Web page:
Nutella Rice Krispies Easter baskets
A holiday chocolate basket to hold all those mini Cadbury eggs.
Easter snuck on up me this year. Actually, all the special occasion days have: Pi Day (didn't make a pie), St Patrick's Day (didn't make anything green), Mardi Gras (no King Cake – OK, I probably wouldn't have made one anyway but still....), and so on.
It didn't help that we've had rain off and on for the past three weeks and it's been more winter than spring whereas winter was more spring than winter. So my seasonal timetables are all messed up. And now it's April. Yikes.
I am surfacing long enough to realize ahead of time that Easter is this Sunday. When I was a kid, we didn't do the whole Easter bunny/egg hunt thing at my house. Easter was more about Jesus and dressing a little more nicely on Easter Sunday in new spring clothes. As an adult, Easter is still about Jesus for me but I also enjoy a good chocolate egg here and there, primarily the Cadbury mini eggs with the hard shell coating and milk chocolate inside.
I also like the Cadbury caramel eggs with the liquid caramel inside a milk chocolate shell. Alas, however, I am indifferent at best, dislike at worst, all other Easter candy. The ones I'm indifferent to are all the candies you can get at any other holiday except at Easter, they're pastel colored and egg shaped. But Peeps? Oh no. They're marshmallows without Rice Krispies. And dyed marshmallows at that. Plus they come in weird shapes. I don't enjoy the visual of sinking my teeth into a gummy, stretchy, dyed bunny head or a baby chick; no real self-respecting bunny or chick would actually be any of those colors nor would I bite their heads off either. Sorry, Easter bunny, not in my kitchen.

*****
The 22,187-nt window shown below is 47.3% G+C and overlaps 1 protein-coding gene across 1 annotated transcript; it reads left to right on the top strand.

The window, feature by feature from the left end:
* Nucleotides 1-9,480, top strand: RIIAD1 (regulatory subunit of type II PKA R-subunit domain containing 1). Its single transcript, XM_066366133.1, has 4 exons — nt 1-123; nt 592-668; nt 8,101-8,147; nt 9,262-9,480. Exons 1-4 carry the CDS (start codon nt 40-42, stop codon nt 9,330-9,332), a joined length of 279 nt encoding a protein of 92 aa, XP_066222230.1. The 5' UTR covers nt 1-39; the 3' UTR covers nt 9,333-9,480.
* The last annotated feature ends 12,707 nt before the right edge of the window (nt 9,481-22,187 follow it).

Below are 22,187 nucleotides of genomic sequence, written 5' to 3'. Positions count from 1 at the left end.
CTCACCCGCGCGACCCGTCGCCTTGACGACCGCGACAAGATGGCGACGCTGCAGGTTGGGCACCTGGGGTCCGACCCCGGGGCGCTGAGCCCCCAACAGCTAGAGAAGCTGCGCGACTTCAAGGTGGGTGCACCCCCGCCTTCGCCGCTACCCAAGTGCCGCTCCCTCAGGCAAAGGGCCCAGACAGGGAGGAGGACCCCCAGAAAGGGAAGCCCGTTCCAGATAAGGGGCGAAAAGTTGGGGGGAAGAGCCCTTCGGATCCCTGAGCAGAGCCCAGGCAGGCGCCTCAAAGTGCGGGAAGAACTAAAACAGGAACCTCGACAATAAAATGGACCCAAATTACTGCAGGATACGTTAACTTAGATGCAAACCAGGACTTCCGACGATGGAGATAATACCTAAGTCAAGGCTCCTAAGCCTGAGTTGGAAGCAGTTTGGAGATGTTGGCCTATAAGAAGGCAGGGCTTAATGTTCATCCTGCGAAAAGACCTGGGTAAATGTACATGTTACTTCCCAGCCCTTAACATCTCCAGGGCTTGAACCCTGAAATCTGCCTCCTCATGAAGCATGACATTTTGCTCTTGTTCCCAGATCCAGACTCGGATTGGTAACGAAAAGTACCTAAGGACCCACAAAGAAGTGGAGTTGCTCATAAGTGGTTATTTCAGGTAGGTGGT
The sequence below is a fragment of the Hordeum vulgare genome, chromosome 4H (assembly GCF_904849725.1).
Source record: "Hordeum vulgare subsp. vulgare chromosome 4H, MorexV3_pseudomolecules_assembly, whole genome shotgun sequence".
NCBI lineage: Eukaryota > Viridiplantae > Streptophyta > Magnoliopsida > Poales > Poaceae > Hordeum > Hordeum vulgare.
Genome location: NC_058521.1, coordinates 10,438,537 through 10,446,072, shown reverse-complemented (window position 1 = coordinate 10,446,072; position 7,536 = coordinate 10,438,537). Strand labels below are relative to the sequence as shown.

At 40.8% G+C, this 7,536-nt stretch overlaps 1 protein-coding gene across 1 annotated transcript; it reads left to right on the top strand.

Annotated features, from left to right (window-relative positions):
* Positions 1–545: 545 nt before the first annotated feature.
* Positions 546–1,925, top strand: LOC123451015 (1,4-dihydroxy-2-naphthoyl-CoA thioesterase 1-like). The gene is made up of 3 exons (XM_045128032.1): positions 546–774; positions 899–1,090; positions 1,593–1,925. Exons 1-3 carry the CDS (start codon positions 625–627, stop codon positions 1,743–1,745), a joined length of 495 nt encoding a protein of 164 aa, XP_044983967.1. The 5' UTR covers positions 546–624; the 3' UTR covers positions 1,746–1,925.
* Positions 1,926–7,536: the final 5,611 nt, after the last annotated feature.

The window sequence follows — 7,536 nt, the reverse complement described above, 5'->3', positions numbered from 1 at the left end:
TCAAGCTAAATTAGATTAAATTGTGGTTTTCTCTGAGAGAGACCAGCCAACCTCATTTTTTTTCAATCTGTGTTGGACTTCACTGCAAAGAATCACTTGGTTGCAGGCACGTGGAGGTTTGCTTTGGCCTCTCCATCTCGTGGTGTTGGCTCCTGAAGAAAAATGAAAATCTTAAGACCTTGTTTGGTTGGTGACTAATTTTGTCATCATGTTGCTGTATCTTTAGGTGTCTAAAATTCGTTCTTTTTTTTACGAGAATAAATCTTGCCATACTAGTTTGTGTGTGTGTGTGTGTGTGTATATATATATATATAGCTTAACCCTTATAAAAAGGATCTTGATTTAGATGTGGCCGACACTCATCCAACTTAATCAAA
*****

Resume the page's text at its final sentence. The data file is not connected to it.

But I do like to pay homage to my annual bag of Cadbury mini eggs. Last year for Easter, I made Chocolate Easter baskets using pretzels coated with chocolate to form a mini basket for my favorite Easter candy. This year, I took inspiration from two different blogs, Will Cook for Smiles using the Rice Krispies treat recipe to form baskets and Chef in Training's blog for the Nutella addition. This is a really simple and easy recipe to make. For the basket shape, I used a pan I got from Sur La Table that makes a well in the center. But you don't need any fancy pans to make baskets. If you don't want to freeform shape baskets by hand, turn a mini muffin tin over and shape the warm Rice Krispies mixture around each cavity. Then gently slip them off when they've set a bit. You can also use a regular size muffin tin if you want a bigger size basket. If you have kids, this is a fun recipe to make with them, especially for little ones.
I've made some slight modifications to the recipe and instructions I found (see below) as adding the Nutella into the melted marshmallow/butter mixture almost made the mixture seize and made it difficult to incorporate enough Rice Krispies into it. So I suggest warming up the Nutella first to get it to blend more easily without having to cook the marshmallow mixture more than necessary. If you overcook the marshmallows, your Rice Krispies treats will get too hard when they cool.
Nutella Rice Krispies Easter Baskets
5-6 cups Rice Krispies (I never measure, just add however much you can get in there)
1 10.5-ounce bag mini marshmallows
1/4 cup butter
1 cup Nutella
Melt butter and mini marshmallows over low heat until just barely melted, stirring constantly.
Warm Nutella in the microwave at 30-second intervals until it's liquid but not too hot. Add to the barely melted marshmallow mixture and stir to incorporate. Take off the heat and add Rice Krispies.
Work quickly to form the baskets using a turned-over mini muffin pan. Shape gently, let cool, and then turn right side up. When completely cooled and set, fill with your favorite Easter candy.
The Christian Science Monitor has assembled a diverse group of food bloggers. Our guest bloggers are not employed or directed by The Monitor and the views expressed are the bloggers' own and they are responsible for the content of their blogs and their recipes. All readers are free to make ingredient substitutions to satisfy their dietary preferences, including not using wine (or substituting cooking wine) when a recipe calls for it. To contact us about a blogger, click here.